Because PDs must accept a dc operating voltage of any polarity over their Ethernet inputs according to the IEEE 802.3 PoE specifications, two diode bridges are required in front of the inputs of the PD. Thus, the PD also works with reverse polarity, regardless of the wire pair used.
PD Implementation Made Easy
With the LT4276 from ADI, an LTPoE++-, PoE+-, and PoE-compliant PD controller with an integrated isolated switching regulator exists. It can be operated both for forward and for flyback topologies, and synchronously for power classes from 2 W to 90 W. Unlike conventional PD controllers of lower power classes, which also have integrated power MOSFETs, the LT4276 offers the option of driving an external MOSFET. Through this, the PD decreases its losses and increases its efficiency.
Because the IEEE 802.3 Ethernet specifications require electrical isolation from the ground connection of the device housing, the LTC4290/LTC4271 isolated controller chipset is suitable as a PSE. The LTC4271 represents the digital interface to the PSE host on the nonisolated side, whereas the LTC4290 offers the Ethernet interface on the isolated side. The two components are connected by means of a simple Ethernet transmitter. Through this robust PSE chipset design, additional components for generating the isolated power supply can be avoided.
An increase in the power and efficiency of the overall PoE system can be achieved if the two diodes of the full-bridge rectifier on the PD side are replaced by ideal diodes. Therefore, MOSFETs are used and controlled such that they act like typical diodes. Through this, the forward voltage can be drastically lowered due to the low channel resistance (RDS(ON)). With the LT4321 ideal diode bridge controller in combination with the LT4295 PD controller, four MOSFETs can be controlled in a full-ridge configuration (see Figure 3).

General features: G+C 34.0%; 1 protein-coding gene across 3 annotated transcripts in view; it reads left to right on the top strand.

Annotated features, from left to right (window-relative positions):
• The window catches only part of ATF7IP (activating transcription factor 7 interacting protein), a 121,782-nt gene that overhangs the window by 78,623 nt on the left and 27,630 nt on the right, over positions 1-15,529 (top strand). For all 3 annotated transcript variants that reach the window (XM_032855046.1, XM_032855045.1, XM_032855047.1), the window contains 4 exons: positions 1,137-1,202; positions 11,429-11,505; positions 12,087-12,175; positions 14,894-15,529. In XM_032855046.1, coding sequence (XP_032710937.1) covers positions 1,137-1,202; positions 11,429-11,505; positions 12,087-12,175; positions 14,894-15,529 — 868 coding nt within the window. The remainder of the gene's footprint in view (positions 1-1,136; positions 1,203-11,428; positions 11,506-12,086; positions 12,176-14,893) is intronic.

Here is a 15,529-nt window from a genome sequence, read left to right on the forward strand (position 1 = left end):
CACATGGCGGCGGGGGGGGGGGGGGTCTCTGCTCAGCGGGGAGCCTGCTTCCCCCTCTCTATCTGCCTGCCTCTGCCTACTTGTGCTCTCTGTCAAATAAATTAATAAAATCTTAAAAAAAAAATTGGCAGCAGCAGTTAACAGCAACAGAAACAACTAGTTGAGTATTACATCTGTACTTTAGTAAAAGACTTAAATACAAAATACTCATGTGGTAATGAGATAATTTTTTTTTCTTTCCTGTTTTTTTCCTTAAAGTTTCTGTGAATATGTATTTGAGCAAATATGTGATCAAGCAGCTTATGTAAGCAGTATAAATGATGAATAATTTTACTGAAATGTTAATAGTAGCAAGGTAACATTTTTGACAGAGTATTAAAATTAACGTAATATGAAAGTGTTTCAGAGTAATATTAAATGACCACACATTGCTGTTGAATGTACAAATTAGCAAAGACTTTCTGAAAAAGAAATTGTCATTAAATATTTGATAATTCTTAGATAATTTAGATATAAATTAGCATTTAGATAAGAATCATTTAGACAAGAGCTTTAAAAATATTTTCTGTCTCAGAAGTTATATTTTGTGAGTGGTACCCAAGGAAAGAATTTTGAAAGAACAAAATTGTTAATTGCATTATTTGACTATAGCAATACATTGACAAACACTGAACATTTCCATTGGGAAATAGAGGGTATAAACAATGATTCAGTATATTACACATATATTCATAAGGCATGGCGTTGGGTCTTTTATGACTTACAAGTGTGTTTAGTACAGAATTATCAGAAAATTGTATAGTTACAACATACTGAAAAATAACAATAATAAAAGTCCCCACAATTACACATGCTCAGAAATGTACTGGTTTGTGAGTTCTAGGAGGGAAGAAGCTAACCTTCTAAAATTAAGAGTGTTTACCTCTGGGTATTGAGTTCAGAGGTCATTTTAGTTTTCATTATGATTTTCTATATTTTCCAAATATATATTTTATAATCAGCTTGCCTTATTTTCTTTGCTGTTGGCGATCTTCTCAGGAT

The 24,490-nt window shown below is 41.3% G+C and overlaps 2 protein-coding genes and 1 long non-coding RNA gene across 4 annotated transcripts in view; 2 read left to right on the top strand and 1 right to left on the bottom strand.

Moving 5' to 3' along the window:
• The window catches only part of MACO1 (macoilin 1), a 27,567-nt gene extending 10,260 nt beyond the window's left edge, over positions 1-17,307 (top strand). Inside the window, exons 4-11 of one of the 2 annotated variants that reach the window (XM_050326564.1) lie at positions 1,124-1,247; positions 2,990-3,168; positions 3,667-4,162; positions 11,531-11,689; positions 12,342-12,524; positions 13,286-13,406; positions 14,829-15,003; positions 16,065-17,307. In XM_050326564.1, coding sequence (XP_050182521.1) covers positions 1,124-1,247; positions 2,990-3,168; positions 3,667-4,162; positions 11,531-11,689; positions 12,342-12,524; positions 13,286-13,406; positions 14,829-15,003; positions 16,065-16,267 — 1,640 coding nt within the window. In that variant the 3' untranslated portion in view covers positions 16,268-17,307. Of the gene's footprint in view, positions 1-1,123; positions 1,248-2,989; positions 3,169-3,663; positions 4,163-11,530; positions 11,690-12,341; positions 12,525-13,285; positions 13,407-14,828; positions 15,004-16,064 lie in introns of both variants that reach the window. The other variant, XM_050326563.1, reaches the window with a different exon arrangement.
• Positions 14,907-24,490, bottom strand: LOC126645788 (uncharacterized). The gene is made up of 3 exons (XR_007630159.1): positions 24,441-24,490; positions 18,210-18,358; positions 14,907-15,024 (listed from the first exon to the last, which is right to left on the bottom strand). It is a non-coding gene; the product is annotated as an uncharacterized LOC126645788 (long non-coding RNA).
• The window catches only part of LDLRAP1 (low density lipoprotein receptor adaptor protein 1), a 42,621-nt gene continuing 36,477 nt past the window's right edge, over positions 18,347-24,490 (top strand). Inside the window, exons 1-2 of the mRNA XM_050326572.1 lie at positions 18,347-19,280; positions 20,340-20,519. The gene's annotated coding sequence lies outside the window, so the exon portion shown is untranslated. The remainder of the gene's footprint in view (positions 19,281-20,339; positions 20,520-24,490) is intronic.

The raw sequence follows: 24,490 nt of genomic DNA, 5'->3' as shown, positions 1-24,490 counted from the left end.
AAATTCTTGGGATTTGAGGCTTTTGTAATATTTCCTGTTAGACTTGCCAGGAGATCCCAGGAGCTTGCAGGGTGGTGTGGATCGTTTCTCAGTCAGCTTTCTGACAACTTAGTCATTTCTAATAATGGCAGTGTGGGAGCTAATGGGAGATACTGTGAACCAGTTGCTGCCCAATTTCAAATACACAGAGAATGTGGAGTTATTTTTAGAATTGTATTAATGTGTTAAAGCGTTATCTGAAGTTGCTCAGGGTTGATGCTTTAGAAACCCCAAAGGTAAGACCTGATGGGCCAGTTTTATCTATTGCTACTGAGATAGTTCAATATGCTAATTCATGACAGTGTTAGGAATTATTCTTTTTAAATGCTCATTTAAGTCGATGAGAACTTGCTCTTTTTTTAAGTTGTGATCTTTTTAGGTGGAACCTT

With PoE, Ethernet devices can be supplied with power at the same time as the actual data transmission takes place via an RJ45 cable. Analog Devices has developed its own proprietary standard, LTPoE++, that supports powers of up to 90 W in parallel to the conventional PoE standards. LTPoE++ offers a robust, endto-end, high power PoE solution that simplifies the power supply and the design.
The new Chronous™ portfolio is ADI’s portfolio for innovative Industrial Ethernet products. It includes real-time Ethernet switches, PHYs, and protocol processing products, as well as complete network interface products. The Chronous portfolio was recently expanded with ADI’s release of two new robust Industrial Ethernet PHYs, ADIN1300 (featuring 10 Mbps to 1 Gbps range) and ADIN1200 (featuring 10 Mbps to 100 Mbps range). By combining those new PHYs with ADI’s PoE technology, the Chronous portfolio enables best-in-class, system-level solutions for both power and data.